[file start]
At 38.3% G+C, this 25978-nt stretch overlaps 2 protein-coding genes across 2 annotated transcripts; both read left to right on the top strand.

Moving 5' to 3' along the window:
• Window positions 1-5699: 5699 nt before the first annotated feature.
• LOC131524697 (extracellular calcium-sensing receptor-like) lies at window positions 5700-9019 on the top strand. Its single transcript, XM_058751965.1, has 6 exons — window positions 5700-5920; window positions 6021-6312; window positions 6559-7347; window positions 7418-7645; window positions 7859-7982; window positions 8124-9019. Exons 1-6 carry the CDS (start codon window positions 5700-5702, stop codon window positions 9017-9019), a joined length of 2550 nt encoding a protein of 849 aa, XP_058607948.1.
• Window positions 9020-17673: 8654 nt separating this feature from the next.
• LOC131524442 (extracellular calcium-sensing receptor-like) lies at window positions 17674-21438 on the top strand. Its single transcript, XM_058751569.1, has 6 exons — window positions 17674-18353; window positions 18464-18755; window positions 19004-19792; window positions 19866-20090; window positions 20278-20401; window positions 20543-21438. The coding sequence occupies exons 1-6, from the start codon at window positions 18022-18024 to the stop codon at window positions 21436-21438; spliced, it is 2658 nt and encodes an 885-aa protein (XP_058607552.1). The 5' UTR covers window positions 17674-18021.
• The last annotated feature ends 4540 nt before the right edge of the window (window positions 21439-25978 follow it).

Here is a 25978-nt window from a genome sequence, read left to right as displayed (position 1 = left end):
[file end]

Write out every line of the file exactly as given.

At 38.3% G+C, this 25978-nt stretch overlaps 2 protein-coding genes across 2 annotated transcripts; both read left to right on the top strand.

Moving 5' to 3' along the window:
• Window positions 1-5699: 5699 nt before the first annotated feature.
• LOC131524697 (extracellular calcium-sensing receptor-like) lies at window positions 5700-9019 on the top strand. Its single transcript, XM_058751965.1, has 6 exons — window positions 5700-5920; window positions 6021-6312; window positions 6559-7347; window positions 7418-7645; window positions 7859-7982; window positions 8124-9019. Exons 1-6 carry the CDS (start codon window positions 5700-5702, stop codon window positions 9017-9019), a joined length of 2550 nt encoding a protein of 849 aa, XP_058607948.1.
• Window positions 9020-17673: 8654 nt separating this feature from the next.
• LOC131524442 (extracellular calcium-sensing receptor-like) lies at window positions 17674-21438 on the top strand. Its single transcript, XM_058751569.1, has 6 exons — window positions 17674-18353; window positions 18464-18755; window positions 19004-19792; window positions 19866-20090; window positions 20278-20401; window positions 20543-21438. The coding sequence occupies exons 1-6, from the start codon at window positions 18022-18024 to the stop codon at window positions 21436-21438; spliced, it is 2658 nt and encodes an 885-aa protein (XP_058607552.1). The 5' UTR covers window positions 17674-18021.
• The last annotated feature ends 4540 nt before the right edge of the window (window positions 21439-25978 follow it).

Here is a 25978-nt window from a genome sequence, read left to right as displayed (position 1 = left end):